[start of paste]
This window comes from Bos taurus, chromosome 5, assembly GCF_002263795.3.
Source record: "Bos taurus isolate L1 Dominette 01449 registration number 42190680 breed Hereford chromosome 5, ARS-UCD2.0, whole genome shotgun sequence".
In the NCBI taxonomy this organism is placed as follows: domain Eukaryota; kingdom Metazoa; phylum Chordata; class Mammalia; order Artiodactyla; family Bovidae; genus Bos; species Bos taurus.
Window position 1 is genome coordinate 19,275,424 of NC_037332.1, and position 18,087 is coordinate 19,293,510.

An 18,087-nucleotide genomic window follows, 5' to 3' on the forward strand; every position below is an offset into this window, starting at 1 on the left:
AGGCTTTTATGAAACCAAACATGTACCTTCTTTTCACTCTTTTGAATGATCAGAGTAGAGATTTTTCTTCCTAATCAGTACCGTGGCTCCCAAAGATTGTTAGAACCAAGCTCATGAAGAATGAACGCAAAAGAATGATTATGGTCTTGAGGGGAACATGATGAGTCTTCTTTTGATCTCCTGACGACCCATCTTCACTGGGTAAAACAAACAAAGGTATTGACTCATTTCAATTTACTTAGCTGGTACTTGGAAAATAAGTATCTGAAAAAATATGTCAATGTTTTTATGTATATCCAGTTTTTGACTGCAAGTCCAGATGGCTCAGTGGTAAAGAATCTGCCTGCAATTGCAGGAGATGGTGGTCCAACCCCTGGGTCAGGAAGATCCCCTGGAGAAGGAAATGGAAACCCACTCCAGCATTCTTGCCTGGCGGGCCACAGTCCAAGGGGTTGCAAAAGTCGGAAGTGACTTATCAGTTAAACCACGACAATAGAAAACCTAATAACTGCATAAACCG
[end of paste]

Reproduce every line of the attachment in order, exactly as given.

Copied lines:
This window comes from Bos taurus, chromosome 5, assembly GCF_002263795.3.
Source record: "Bos taurus isolate L1 Dominette 01449 registration number 42190680 breed Hereford chromosome 5, ARS-UCD2.0, whole genome shotgun sequence".
In the NCBI taxonomy this organism is placed as follows: domain Eukaryota; kingdom Metazoa; phylum Chordata; class Mammalia; order Artiodactyla; family Bovidae; genus Bos; species Bos taurus.
Window position 1 is genome coordinate 19,275,424 of NC_037332.1, and position 18,087 is coordinate 19,293,510.

An 18,087-nucleotide genomic window follows, 5' to 3' on the forward strand; every position below is an offset into this window, starting at 1 on the left:
AGGCTTTTATGAAACCAAACATGTACCTTCTTTTCACTCTTTTGAATGATCAGAGTAGAGATTTTTCTTCCTAATCAGTACCGTGGCTCCCAAAGATTGTTAGAACCAAGCTCATGAAGAATGAACGCAAAAGAATGATTATGGTCTTGAGGGGAACATGATGAGTCTTCTTTTGATCTCCTGACGACCCATCTTCACTGGGTAAAACAAACAAAGGTATTGACTCATTTCAATTTACTTAGCTGGTACTTGGAAAATAAGTATCTGAAAAAATATGTCAATGTTTTTATGTATATCCAGTTTTTGACTGCAAGTCCAGATGGCTCAGTGGTAAAGAATCTGCCTGCAATTGCAGGAGATGGTGGTCCAACCCCTGGGTCAGGAAGATCCCCTGGAGAAGGAAATGGAAACCCACTCCAGCATTCTTGCCTGGCGGGCCACAGTCCAAGGGGTTGCAAAAGTCGGAAGTGACTTATCAGTTAAACCACGACAATAGAAAACCTAATAACTGCATAAACCG